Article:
Henry IV, Part 2 (Modern Library Royal Shakespeare Company Series)by William Shakespeare, Jonathan Bate, Eric Rasmussen
Under the editorial supervision of Jonathan
After defeat at the Battle of Shrewsbury the rebels regroup. But Prince Hal’s reluctance to inherit the crown threatens to destroy the ailing Henry IV’s dream of a lasting dynasty. Shakespeare’s portrait of the prodigal son’s journey from youth to maturity embraces the full panorama of society.
Under the editorial supervision of Jonathan Bate and Eric Rasmussen, two of today’s most accomplished Shakespearean scholars, this Modern Library series incorporates definitive texts and authoritative notes from William Shakespeare: Complete Works. Each play includes an Introduction as well as an overview of Shakespeare’s theatrical career; commentary on past and current productions based on interviews with leading directors, actors, and designers; scene-by-scene analysis; key facts about the work; a chronology of Shakespeare’s life and times; and black-and-white illustrations.
Ideal for students, theater professionals, and general readers, these modern and accessible editions from the Royal Shakespeare Company set a new standard in Shakespearean literature for the twenty-first century.
Meet the Author
WILLIAM SHAKESPEARE (1564-1616) is today's most widely known and loved playwright.THE ROYAL SHAKESPEARE COMPANY (RSC) is a world-renowned ensemble theater company in Stratford and London dedicated to bringing the works of Shakespeare and his contemporaries to a modern audience.JONATHAN BATE is a professor of Shakespeare and Renaissance Literature at the University of Warwick. A prominent critic, award-winning biographer and broadcaster, Bate's books on Shakespeare include Soul of the Age.ERIC RASMUSSEN, professor of English at the University of Nevada, is one of today's leading textual experts on Shakespeare.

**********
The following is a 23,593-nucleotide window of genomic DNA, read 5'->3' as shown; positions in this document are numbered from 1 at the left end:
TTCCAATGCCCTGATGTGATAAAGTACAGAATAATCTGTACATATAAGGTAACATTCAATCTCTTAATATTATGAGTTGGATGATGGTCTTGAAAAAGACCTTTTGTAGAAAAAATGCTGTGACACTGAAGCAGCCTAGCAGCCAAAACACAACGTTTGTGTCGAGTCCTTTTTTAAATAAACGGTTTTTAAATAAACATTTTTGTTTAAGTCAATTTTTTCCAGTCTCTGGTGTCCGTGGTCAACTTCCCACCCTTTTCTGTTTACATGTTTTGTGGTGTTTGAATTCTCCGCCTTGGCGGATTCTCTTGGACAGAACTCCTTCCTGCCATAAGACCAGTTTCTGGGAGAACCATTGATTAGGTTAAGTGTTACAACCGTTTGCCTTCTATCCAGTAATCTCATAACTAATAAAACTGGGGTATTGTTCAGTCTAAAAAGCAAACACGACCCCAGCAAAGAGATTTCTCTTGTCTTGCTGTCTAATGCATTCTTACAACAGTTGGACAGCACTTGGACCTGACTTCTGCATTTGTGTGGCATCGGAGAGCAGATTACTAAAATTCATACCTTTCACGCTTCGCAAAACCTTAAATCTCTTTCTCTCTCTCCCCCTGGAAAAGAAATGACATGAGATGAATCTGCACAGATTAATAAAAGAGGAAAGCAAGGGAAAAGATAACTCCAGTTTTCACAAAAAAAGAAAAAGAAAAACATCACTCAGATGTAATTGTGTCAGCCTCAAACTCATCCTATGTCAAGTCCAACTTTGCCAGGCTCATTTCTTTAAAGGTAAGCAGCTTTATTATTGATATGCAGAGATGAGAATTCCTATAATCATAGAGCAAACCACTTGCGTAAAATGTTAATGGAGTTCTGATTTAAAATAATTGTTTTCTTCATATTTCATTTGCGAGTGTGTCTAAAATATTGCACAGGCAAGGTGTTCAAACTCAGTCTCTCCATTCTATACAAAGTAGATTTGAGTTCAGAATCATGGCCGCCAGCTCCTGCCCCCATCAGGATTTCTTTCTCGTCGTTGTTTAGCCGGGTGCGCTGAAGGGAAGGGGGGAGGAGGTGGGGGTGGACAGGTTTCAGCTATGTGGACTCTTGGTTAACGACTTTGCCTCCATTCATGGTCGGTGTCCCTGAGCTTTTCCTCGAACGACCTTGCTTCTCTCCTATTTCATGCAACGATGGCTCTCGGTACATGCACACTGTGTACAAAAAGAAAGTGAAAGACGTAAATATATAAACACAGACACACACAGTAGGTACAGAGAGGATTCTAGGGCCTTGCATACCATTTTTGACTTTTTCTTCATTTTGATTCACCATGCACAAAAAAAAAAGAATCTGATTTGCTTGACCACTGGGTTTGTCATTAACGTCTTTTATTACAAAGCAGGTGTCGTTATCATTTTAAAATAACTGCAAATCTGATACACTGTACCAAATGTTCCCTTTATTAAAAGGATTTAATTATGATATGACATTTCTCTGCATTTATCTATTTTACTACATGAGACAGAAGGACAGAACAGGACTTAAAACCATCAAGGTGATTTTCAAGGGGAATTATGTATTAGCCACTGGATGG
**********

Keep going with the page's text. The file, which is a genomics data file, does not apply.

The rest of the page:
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This is an excellent play. I would recommend that you first read part one because you will thereby have the whole framework to refer back to. In fact, it's interesting to note the differences between the two (hence my title here). Although you must recognize the essential chronological continuation from part one to part two, the plays possess different dramatic essences. In part one, we want to know if Hotspur is going to defeat the usurper Bolingbroke. Prince Hal emerges victorious in respect to that plot. There is in part one much doubt as to Prince Hal's integrity, if you will. Why is he pal-ing around with the licentious Falstaff? For me, that Prince Hal kills Hotspur on the battlefield goes a long way in quelling my doubts about his intentions and behavior in the midst of the monarchy. In contrast, in part two, we descry a morally correct distancing of himself from the sack-loving chap. Prince Hal even disquises himself in one scene with Poins to see what they can stir up. As regards my take on the play, I'm fascinated by the way that Falstaff somehow immediately knows that one of the men is Harry, his disguise notwithstanding. So, I say Shakespeare beautifully amplifies Falstaff in part two (and, by'r Lady, does he have plans for Falstaff at the end). We ultimately end up with a portrait of an untrustworthy man. I don't see it all as "expectation mocked," as Normand Holland argues in the Signet edition introduction. Falstaff is who he is, a sinful man, vis-a-vis Prince Harry. Shakespeare is telling us that Falstaff just wants to lead his Joe Sixpack life, albeit somewhat dishonestly. Additionally, there is a psychomachia occurring with these two main characters, an argumment I do agree with. So, onward to part two, I interpret a felicitous counterpoise, which makes the play the dramatic whole that it is: as Falstaff enlarges in portrait before us with Justice Shallow, Bardolph, Doll, and Mistress Quickly, Prince Hal separates himself quite clearly from his dissolute company and worries more about establishing himself as a fine soldier and good statesman, in King Henry IV's eyes. The Archbishop Scroop and Mowbray are preparing themeslves to attack the King in this one, but the King is able to talk them out of it and then executes them. And that is how it ends. King Henry IV dies and Prince Hal inherits the crown. Now we can look forward to Henry V. Also, you've got to think about Holinshed as a source before deciding on issues of plot. The final expression of this estrangement I've described comes in the form of Falstaff's arrest. The real-life Jockey Oldcastle was also executed. This play has a lot to think about depending on which aspect of the play you focus on.